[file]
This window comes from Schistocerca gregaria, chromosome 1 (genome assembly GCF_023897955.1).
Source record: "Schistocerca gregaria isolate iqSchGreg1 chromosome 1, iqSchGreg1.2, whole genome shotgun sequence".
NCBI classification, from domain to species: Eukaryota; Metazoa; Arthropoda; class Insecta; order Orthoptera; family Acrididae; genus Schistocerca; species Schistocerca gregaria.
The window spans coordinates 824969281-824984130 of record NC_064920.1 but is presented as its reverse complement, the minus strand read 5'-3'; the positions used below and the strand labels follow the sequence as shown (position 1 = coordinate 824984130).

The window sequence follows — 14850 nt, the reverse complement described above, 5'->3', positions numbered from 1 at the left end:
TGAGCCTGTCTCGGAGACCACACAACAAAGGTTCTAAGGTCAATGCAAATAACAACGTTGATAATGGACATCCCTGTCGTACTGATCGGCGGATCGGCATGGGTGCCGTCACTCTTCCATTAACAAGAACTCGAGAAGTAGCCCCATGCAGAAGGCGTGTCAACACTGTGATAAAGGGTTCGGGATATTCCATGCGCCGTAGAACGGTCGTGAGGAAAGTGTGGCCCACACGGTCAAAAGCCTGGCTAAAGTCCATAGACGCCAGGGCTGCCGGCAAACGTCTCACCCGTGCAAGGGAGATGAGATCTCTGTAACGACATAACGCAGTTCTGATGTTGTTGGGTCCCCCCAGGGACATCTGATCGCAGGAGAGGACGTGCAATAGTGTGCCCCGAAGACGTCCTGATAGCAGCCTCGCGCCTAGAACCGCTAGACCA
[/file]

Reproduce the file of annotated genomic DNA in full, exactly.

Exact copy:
This window comes from Schistocerca gregaria, chromosome 1 (genome assembly GCF_023897955.1).
Source record: "Schistocerca gregaria isolate iqSchGreg1 chromosome 1, iqSchGreg1.2, whole genome shotgun sequence".
NCBI classification, from domain to species: Eukaryota; Metazoa; Arthropoda; class Insecta; order Orthoptera; family Acrididae; genus Schistocerca; species Schistocerca gregaria.
The window spans coordinates 824969281-824984130 of record NC_064920.1 but is presented as its reverse complement, the minus strand read 5'-3'; the positions used below and the strand labels follow the sequence as shown (position 1 = coordinate 824984130).

The window sequence follows — 14850 nt, the reverse complement described above, 5'->3', positions numbered from 1 at the left end:
TGAGCCTGTCTCGGAGACCACACAACAAAGGTTCTAAGGTCAATGCAAATAACAACGTTGATAATGGACATCCCTGTCGTACTGATCGGCGGATCGGCATGGGTGCCGTCACTCTTCCATTAACAAGAACTCGAGAAGTAGCCCCATGCAGAAGGCGTGTCAACACTGTGATAAAGGGTTCGGGATATTCCATGCGCCGTAGAACGGTCGTGAGGAAAGTGTGGCCCACACGGTCAAAAGCCTGGCTAAAGTCCATAGACGCCAGGGCTGCCGGCAAACGTCTCACCCGTGCAAGGGAGATGAGATCTCTGTAACGACATAACGCAGTTCTGATGTTGTTGGGTCCCCCCAGGGACATCTGATCGCAGGAGAGGACGTGCAATAGTGTGCCCCGAAGACGTCCTGATAGCAGCCTCGCGCCTAGAACCGCTAGACCA